The patent infringement case of Nikon vs. Shigma regarding lenses with VR technology (Vibration Reduction technology) was concluded at the Tokyo District Court on February 14, 2014. The Tokyo District Court ordered Shigma to pay 1.5 billion JPY compensation to Nikon.
Nikon, a major optical equipment manufacturer, filed a patent infringement litigation case with the Tokyo District Court in 2011 alleging Shigma infringed Nikon’s VR technology which enables image blur to be reduced when shooting, and Nikon requested approximately 12.4 billion JPY in compensation from Shigma. Mr. Shigeru Osuga, the Judge in Chief, states that Shigma’s product (defendant’s product) utilized constitutions of patented inventions owned by Nikon (plaintiff) as premises for VR technology.
Summary of the judgment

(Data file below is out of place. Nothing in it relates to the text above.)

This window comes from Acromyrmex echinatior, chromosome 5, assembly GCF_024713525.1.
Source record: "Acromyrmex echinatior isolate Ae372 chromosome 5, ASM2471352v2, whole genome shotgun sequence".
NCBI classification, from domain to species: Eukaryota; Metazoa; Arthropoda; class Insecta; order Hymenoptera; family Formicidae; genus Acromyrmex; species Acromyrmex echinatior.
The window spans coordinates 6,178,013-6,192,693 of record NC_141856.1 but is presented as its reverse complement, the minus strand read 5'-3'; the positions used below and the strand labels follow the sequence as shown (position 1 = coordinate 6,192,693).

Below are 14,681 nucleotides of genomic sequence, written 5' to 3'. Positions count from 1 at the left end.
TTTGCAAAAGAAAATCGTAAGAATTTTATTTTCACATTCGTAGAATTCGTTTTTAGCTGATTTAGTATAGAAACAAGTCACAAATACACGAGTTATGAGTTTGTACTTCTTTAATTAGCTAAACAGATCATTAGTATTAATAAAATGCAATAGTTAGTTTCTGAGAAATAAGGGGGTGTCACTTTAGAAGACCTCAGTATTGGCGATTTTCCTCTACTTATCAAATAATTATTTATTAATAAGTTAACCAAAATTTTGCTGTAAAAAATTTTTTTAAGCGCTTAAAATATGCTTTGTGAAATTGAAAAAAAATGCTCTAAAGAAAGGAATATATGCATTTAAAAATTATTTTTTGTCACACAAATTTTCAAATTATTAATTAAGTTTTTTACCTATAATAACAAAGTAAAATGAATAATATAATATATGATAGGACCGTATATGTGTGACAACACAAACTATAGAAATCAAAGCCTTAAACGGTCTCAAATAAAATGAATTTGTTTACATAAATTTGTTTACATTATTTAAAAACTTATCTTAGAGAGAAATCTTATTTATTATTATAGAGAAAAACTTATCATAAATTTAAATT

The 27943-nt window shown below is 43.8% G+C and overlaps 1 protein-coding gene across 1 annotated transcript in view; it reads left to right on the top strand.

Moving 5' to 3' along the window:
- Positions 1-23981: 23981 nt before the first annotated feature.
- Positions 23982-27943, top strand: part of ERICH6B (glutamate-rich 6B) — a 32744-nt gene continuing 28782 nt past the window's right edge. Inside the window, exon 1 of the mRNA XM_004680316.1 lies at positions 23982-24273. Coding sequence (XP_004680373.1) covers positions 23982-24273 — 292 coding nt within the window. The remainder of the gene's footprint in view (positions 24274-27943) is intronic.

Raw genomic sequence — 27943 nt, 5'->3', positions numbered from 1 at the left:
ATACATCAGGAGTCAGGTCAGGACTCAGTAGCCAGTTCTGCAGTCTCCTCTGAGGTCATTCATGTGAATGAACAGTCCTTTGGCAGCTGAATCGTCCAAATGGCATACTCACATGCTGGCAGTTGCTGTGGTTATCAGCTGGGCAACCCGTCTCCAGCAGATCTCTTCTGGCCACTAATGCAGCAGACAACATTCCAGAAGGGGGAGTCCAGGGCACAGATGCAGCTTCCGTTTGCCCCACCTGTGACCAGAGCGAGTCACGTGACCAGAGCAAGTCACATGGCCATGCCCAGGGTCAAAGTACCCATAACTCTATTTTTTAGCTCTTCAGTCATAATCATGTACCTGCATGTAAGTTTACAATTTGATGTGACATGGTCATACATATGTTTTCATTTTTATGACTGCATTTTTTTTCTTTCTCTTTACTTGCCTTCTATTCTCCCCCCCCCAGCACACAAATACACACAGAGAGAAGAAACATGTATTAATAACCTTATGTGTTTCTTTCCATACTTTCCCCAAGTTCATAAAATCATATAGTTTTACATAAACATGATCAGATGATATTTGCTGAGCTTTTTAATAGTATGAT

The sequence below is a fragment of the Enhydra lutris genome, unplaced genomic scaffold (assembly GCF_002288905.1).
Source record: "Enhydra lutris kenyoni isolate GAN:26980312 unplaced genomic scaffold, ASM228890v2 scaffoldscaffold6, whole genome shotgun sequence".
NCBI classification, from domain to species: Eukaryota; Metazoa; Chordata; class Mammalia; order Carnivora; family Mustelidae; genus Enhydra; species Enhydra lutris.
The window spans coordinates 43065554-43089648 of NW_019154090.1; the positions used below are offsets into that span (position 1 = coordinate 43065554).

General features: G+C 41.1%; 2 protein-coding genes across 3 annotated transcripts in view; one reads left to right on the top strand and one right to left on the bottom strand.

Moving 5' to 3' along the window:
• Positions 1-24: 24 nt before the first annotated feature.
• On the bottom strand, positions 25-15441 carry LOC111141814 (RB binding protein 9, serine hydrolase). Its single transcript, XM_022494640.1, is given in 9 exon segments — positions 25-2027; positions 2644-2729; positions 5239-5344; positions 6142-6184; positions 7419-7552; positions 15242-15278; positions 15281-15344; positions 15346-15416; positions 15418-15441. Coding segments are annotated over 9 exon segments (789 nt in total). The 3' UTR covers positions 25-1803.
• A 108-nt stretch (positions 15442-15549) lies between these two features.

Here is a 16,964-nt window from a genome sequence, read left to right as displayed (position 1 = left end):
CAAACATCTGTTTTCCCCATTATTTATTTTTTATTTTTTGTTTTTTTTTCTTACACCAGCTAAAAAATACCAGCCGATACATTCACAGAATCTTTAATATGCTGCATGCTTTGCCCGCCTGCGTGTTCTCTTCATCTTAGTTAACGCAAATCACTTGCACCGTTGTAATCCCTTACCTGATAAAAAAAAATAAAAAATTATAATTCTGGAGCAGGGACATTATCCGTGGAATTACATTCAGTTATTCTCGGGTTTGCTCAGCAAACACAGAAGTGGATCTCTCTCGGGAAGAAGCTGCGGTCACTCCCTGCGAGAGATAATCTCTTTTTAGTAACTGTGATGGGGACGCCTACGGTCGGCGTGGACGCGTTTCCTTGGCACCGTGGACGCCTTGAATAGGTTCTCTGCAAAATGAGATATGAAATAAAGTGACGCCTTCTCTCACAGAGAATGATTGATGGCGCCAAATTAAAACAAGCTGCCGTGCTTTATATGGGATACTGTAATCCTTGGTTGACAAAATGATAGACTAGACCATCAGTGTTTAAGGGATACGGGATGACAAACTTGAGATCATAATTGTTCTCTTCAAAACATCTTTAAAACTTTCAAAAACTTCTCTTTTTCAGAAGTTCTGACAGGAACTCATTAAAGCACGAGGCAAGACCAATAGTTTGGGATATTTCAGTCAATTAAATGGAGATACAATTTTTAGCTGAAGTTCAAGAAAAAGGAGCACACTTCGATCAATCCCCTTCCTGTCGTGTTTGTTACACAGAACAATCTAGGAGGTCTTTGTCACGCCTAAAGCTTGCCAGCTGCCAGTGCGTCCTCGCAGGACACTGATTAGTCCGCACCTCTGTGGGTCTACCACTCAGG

Nikon obtained the patent related to VR technology in 2002. The content of the patented invention relates to technology wherein a vibration detection device, which detects the amount of camera vibration at angles around photographic objects, prevents the influence of vibration of a motor for lens and thereby allows more accurate photo shots. Shigma affirms that the scope of the patented invention does not include any functions which reduce the influence of camera shake. However, Mr. Osuga, the Judge in Chief, states that the effects of the invention in Nikon’s specification is described as “it allows image blur to be reduced” and that the specification clears that it includes camera shake. Thus, Mr. Osuga stands for Nikon’s assertion. In addition, Mr. Osuga points out that image blur prevention system requires various control functions, and he states that this patented invention of Nikon’s should be rewarded based on the contribution of the patent to the defendant’s products, that is 15%. Therefore, the Tokyo District Court calculated profits earned by Shigma to be a maximum of 10.1 billion JPY, and found compensation of damages to be 15% of the profits of the accused products earned by Shigma.